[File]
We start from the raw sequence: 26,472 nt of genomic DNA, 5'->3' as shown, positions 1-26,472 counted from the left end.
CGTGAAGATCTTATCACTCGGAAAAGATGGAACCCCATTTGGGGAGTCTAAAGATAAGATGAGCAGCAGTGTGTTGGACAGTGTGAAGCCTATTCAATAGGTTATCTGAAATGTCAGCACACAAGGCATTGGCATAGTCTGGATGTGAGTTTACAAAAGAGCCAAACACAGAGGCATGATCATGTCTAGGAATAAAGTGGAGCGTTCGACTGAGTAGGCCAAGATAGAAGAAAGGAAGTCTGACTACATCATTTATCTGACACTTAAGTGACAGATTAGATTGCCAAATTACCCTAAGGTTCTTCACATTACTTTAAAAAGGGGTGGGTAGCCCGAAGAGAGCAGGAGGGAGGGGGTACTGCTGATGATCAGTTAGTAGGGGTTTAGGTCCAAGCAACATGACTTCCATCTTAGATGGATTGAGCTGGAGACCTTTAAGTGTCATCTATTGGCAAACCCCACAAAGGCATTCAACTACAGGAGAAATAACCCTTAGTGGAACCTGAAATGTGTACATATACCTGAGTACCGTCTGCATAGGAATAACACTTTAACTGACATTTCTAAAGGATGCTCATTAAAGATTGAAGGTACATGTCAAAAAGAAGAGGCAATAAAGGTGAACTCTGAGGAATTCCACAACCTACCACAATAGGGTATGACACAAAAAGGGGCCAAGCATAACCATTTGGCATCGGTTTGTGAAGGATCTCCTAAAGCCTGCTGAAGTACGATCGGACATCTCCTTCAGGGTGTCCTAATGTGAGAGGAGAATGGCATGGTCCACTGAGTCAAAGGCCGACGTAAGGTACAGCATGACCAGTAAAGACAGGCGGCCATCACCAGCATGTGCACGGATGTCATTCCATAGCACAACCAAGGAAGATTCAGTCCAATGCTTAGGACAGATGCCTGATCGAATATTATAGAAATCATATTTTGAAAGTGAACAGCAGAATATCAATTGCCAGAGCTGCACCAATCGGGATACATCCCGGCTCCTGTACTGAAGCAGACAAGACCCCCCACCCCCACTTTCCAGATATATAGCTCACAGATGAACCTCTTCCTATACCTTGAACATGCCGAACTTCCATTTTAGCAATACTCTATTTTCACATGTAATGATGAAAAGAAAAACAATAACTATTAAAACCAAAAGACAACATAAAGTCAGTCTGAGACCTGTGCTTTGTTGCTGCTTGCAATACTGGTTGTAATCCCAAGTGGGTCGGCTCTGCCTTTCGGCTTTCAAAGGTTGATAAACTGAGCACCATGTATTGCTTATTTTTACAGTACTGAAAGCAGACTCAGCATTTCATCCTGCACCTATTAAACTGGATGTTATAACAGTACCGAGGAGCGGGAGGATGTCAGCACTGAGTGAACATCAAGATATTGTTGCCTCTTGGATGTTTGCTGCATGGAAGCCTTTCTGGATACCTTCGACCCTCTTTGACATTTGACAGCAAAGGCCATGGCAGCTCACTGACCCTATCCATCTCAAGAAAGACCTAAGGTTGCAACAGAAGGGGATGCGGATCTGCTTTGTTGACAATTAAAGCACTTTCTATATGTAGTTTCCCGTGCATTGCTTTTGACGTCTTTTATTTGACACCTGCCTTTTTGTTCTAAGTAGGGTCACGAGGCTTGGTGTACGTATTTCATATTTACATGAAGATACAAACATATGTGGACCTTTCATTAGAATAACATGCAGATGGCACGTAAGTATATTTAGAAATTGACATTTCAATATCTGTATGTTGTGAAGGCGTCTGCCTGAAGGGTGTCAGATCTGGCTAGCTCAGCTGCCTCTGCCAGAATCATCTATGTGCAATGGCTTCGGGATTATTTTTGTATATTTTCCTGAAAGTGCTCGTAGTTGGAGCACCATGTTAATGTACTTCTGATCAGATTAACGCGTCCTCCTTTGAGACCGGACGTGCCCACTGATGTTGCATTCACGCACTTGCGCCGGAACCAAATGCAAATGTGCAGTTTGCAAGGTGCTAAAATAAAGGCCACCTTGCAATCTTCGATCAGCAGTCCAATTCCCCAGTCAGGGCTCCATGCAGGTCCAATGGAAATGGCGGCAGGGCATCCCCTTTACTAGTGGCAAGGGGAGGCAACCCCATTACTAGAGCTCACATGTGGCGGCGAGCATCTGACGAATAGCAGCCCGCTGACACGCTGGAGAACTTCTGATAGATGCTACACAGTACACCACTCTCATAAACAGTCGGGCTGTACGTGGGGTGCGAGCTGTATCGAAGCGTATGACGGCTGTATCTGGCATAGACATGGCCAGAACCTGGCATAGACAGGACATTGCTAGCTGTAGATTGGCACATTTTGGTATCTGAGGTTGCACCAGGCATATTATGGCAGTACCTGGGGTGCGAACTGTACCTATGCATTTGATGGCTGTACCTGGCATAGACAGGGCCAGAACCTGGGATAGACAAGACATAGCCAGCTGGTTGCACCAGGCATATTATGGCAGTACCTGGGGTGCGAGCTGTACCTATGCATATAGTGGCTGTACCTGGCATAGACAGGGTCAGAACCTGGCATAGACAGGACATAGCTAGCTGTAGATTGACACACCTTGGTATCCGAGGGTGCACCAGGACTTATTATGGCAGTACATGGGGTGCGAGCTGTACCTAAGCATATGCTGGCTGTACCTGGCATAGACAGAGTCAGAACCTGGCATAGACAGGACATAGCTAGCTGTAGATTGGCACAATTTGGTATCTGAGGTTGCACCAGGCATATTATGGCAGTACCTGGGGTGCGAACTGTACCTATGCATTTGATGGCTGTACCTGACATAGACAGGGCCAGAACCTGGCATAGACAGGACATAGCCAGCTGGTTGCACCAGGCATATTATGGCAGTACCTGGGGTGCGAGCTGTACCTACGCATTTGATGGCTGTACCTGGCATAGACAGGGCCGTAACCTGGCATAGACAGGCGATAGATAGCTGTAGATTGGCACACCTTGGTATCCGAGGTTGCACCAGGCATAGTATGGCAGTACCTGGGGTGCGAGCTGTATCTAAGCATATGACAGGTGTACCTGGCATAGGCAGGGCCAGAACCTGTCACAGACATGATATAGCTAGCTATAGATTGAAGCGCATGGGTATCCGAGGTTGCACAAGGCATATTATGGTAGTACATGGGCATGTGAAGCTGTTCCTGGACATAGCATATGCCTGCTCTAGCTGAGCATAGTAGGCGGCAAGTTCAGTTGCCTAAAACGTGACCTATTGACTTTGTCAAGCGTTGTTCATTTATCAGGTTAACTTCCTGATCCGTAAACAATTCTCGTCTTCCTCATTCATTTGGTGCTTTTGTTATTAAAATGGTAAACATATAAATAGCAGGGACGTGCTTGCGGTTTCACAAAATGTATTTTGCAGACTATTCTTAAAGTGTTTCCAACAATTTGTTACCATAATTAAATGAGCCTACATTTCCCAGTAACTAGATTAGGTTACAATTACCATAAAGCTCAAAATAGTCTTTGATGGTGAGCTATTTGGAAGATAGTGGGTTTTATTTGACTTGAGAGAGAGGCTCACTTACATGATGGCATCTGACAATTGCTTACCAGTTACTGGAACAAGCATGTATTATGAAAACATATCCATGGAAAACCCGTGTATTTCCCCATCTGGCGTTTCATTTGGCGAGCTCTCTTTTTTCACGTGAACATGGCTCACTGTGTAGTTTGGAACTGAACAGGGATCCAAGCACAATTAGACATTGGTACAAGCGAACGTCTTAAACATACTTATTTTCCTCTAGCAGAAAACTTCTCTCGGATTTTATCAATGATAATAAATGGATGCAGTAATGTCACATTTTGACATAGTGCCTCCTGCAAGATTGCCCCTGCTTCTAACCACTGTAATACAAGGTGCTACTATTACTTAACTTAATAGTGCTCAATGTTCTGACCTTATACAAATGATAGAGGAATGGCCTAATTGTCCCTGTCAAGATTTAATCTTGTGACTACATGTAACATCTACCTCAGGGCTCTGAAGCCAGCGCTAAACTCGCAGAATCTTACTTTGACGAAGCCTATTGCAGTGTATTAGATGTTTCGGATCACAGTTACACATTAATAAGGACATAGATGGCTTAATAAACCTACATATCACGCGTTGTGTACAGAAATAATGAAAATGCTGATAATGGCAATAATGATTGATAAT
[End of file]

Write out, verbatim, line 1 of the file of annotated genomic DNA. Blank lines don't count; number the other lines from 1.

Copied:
We start from the raw sequence: 26,472 nt of genomic DNA, 5'->3' as shown, positions 1-26,472 counted from the left end.